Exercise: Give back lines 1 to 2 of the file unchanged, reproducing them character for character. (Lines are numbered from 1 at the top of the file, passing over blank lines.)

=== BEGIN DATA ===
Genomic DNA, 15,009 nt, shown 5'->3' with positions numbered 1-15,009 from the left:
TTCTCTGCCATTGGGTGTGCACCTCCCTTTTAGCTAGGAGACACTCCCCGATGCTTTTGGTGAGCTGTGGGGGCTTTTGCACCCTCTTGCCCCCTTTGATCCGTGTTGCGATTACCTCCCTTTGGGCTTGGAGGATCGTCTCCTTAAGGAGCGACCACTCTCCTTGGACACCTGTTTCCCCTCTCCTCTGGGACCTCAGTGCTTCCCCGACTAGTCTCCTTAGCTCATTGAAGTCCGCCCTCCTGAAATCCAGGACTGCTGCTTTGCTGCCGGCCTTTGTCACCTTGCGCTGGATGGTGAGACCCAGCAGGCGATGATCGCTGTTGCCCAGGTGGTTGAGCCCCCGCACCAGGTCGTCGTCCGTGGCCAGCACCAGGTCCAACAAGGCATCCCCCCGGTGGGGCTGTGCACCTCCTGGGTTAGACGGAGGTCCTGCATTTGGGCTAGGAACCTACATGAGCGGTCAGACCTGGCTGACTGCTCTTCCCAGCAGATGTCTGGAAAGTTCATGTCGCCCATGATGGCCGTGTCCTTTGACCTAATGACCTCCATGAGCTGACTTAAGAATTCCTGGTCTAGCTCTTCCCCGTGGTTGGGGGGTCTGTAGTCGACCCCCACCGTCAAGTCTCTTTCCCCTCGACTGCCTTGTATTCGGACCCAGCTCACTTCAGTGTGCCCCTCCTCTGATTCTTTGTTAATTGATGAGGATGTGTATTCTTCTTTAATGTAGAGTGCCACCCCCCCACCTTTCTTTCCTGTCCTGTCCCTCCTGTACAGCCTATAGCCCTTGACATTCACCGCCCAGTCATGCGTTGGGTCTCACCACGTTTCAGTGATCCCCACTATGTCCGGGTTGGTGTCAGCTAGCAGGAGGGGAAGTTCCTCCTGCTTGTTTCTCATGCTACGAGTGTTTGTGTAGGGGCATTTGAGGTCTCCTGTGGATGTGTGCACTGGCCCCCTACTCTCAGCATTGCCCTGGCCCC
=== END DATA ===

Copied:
Genomic DNA, 15,009 nt, shown 5'->3' with positions numbered 1-15,009 from the left:
TTCTCTGCCATTGGGTGTGCACCTCCCTTTTAGCTAGGAGACACTCCCCGATGCTTTTGGTGAGCTGTGGGGGCTTTTGCACCCTCTTGCCCCCTTTGATCCGTGTTGCGATTACCTCCCTTTGGGCTTGGAGGATCGTCTCCTTAAGGAGCGACCACTCTCCTTGGACACCTGTTTCCCCTCTCCTCTGGGACCTCAGTGCTTCCCCGACTAGTCTCCTTAGCTCATTGAAGTCCGCCCTCCTGAAATCCAGGACTGCTGCTTTGCTGCCGGCCTTTGTCACCTTGCGCTGGATGGTGAGACCCAGCAGGCGATGATCGCTGTTGCCCAGGTGGTTGAGCCCCCGCACCAGGTCGTCGTCCGTGGCCAGCACCAGGTCCAACAAGGCATCCCCCCGGTGGGGCTGTGCACCTCCTGGGTTAGACGGAGGTCCTGCATTTGGGCTAGGAACCTACATGAGCGGTCAGACCTGGCTGACTGCTCTTCCCAGCAGATGTCTGGAAAGTTCATGTCGCCCATGATGGCCGTGTCCTTTGACCTAATGACCTCCATGAGCTGACTTAAGAATTCCTGGTCTAGCTCTTCCCCGTGGTTGGGGGGTCTGTAGTCGACCCCCACCGTCAAGTCTCTTTCCCCTCGACTGCCTTGTATTCGGACCCAGCTCACTTCAGTGTGCCCCTCCTCTGATTCTTTGTTAATTGATGAGGATGTGTATTCTTCTTTAATGTAGAGTGCCACCCCCCCACCTTTCTTTCCTGTCCTGTCCCTCCTGTACAGCCTATAGCCCTTGACATTCACCGCCCAGTCATGCGTTGGGTCTCACCACGTTTCAGTGATCCCCACTATGTCCGGGTTGGTGTCAGCTAGCAGGAGGGGAAGTTCCTCCTGCTTGTTTCTCATGCTACGAGTGTTTGTGTAGGGGCATTTGAGGTCTCCTGTGGATGTGTGCACTGGCCCCCTACTCTCAGCATTGCCCTGGCCCC